Road Bike Seatposts
As the primary support of your body weight, seatposts are a critical component of a comfortable and efficient bike. For the most part, seatposts are utilitarian in nature. For recreational riders, the seatpost that came with your bike will probably last the duration of the bike's life. As long as it allows the saddle to be adjusted to the proper height, and holds it there, your seatpost is doing its job.
There are two primary seatpost types, and they are distinguished by how they attach to the saddle. Inexpensive department store and children's bikes often employ a one-piece clamping mechanism in which a bolt tightens a clamp around the saddle rails, usually from the sides. These seatposts can be difficult to adjust. Most mid to high-end bikes are equipped with a "micro adjust" seatpost. Micro adjust seatposts utilize a more effective clamp that usually involves one or two bolts which tighten on the saddle above and below the rails.
If you're a racer or fast recreational rider trying to build a ride that's as light as possible, you've probably realized seatposts can be relatively heavy. A new seatpost can easily save you 100 grams or more, which makes it a popular weight-saving upgrade.
As with all components these days, seatposts are made of carbon or aluminum. Carbon seatposts provide more dampening of road vibration, while aluminum seatposts deliver stiffness and generally cost less. Steel seatposts are fairly common on older bikes, but few after-market steel seatposts are available.
The flashiest and highest-end seatposts available are made of carbon fiber. A carbon seatpost will smooth out the ride of an overly stiff frame and probably save a fair amount of weight over most stock seatposts.
Carbon seatposts are not be for everyone. Compact frames often require a large amount of exposed seatpost and have rather sharp seatpost angles. If your frame leaves over eight inches of seatpost exposed, we advise sticking with an aluminum post.
Aluminum seatposts deliver many of the qualities of carbon, including low weight and stiffness, at a lower price. Thomson makes some of the most reliable stems and seatposts on the market.
Seatposts are often made with "setback," in which the post bends a bit backwards. This will accommodate riders who prefer to be positioned farther back on the bike. Setback positions are often utilized by racers as they emphasize the role of the quads and hamstrings in the pedal stroke.
Other seatposts, such as those manufactured by Profile Design, have the opposite of setback—they're designed for time-trial and triathlon riders who prefer to be positioned over or in front of their pedals. This allows them to maintain aerodynamic positions and emphasize the muscles most effective when traveling over flatter courses.
It's stuck? Whaddya mean it's stuck?
For some chemical reason, carbon fiber likes aluminum. Aluminum seatposts run the risk of seizing to a carbon frame, and vice versa. When left in contact for a long period of time, carbon and aluminum can bond together, making seatpost adjustment difficult, if not impossible.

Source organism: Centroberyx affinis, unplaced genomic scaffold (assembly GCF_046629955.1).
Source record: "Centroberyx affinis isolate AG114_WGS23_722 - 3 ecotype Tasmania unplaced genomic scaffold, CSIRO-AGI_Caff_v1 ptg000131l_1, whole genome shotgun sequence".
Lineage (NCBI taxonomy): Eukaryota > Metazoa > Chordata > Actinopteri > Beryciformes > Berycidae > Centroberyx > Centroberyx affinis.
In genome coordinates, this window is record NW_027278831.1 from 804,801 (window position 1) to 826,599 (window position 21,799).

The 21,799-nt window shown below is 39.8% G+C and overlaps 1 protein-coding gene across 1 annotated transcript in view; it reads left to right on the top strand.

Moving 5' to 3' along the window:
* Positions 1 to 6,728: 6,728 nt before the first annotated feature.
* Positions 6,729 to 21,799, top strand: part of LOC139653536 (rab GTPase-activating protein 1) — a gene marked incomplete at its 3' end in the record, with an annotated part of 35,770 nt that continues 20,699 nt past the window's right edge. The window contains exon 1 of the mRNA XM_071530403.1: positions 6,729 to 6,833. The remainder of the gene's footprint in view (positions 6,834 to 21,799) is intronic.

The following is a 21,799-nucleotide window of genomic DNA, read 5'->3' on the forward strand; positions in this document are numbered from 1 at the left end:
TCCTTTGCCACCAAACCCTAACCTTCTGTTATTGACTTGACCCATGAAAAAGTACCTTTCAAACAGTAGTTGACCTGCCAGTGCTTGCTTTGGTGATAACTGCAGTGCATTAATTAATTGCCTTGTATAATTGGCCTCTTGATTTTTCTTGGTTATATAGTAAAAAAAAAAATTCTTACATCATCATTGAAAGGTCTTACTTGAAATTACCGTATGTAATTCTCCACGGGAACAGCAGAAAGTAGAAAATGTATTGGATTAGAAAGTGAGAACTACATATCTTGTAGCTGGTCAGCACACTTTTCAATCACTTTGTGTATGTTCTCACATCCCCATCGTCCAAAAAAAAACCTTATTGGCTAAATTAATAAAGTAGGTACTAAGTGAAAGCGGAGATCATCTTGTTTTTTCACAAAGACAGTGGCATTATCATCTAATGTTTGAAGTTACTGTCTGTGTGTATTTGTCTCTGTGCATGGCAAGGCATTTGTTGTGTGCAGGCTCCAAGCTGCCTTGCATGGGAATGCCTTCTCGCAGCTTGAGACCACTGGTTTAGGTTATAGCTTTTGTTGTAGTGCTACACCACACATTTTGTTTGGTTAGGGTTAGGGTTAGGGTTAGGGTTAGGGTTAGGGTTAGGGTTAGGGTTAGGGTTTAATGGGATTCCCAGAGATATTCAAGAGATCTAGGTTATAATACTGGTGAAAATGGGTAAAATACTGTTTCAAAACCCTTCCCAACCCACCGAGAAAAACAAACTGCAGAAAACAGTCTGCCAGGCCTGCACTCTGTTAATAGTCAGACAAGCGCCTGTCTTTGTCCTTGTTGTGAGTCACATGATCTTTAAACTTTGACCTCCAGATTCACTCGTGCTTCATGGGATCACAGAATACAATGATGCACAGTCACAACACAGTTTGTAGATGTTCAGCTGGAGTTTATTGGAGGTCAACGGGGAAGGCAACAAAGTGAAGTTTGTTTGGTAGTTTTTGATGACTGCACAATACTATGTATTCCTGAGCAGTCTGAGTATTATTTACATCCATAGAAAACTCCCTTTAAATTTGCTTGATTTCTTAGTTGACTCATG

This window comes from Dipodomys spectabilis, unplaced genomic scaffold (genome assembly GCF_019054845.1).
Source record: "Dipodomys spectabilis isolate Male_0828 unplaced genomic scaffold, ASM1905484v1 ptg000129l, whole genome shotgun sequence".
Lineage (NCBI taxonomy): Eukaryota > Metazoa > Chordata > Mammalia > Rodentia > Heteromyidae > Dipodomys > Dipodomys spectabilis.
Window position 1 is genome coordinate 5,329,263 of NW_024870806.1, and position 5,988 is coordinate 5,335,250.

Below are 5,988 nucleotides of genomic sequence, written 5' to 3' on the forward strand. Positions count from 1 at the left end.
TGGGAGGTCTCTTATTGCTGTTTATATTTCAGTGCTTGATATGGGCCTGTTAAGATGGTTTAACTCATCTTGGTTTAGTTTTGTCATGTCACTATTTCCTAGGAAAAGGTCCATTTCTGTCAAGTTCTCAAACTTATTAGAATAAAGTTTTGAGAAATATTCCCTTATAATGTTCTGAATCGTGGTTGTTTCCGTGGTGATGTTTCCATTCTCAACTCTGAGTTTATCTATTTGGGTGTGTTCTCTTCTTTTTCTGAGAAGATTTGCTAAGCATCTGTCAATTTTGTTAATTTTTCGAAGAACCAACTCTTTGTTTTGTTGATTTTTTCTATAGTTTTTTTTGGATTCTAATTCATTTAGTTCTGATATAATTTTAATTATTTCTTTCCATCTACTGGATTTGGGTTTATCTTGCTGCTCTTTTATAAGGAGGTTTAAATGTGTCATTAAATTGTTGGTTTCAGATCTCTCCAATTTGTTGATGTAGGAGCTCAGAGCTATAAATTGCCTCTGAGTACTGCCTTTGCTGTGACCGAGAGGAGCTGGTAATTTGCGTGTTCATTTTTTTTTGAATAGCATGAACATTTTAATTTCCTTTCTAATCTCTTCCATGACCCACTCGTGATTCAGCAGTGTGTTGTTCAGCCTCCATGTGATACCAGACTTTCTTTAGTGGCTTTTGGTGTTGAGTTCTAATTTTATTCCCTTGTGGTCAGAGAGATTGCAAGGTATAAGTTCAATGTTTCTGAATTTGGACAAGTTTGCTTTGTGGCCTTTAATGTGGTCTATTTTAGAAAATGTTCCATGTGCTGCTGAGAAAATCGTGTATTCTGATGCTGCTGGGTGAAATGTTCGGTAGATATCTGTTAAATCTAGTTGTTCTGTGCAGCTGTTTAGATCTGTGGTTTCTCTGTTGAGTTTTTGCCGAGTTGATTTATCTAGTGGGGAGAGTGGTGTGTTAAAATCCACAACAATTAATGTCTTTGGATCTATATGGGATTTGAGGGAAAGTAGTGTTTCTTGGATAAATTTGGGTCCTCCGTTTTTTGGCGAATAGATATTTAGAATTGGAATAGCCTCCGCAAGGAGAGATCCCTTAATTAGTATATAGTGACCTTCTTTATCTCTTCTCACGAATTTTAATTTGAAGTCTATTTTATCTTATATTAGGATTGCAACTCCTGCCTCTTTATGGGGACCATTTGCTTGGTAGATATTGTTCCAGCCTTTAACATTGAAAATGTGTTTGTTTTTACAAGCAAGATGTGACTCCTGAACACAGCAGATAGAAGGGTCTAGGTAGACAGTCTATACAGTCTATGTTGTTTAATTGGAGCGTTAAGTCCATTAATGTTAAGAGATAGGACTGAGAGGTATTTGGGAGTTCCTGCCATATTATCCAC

One easy way to prevent this is to ride a seatpost that is the same material as your frame. If you are particularly loyal to your Thomson seatpost and carbon frame, however, just make sure you check up on it every couple of months. Applying a smear of grease to the clamped section of seatpost should prevent seizure without compromising the stability of the post.
Carbon bonding with aluminum isn't necessarily common, but it happens. If your carbon bike has been sitting for a couple of years and you can't adjust your seatpost, hope is not lost. You're probably going to have to pull that bottom bracket out and see if you have a hollow seat-tube (Bianchi is a popular brand which often doesn't). If so, make sure the top end of you seatpost is fully sealed (if not, plug up the hole), flip your bike over, get a can of Coke and pour it down the seat-tube and let it sit overnight. Seriously. I don't know much about chemistry, but there is something in carbonated sodas that loosens up seized parts. Just be careful once you get the seatpost to budge that you don't get coke all over the place, and flush it out thoroughly with some sudsy water so you aren't wondering where all those ants are coming from next summer.
Steel seatposts and frames, often found in older bikes and high-end custom bikes, run the risk of corrosion. Corroded steel parts are even more of a problem than a seized aluminum part. If you're experiencing corrosion in a steel frame, take it to a mechanic. Always install steel posts with a touch of grease.
If your post is stuck, but you don't think it's thoroughly seized, flushing it out thoroughly with WD-40 or Tri-Flow and letting it soak in overnight will probably get it to budge.
As with any bike maintenance technique, be very careful. You don't want to crack a frame, or get a piece of cracked seatpost lodged in your aluminum frame. Seized parts are best loosened with patience, technique, and Coca-Cola rather than brute force. When assembling a bike, consider using an anti-seize compound—a specially formulated grease for seize prone parts. Contact us a email@example.com or 1-800-651-4050 for any questions regarding seatpost selection or maintenance.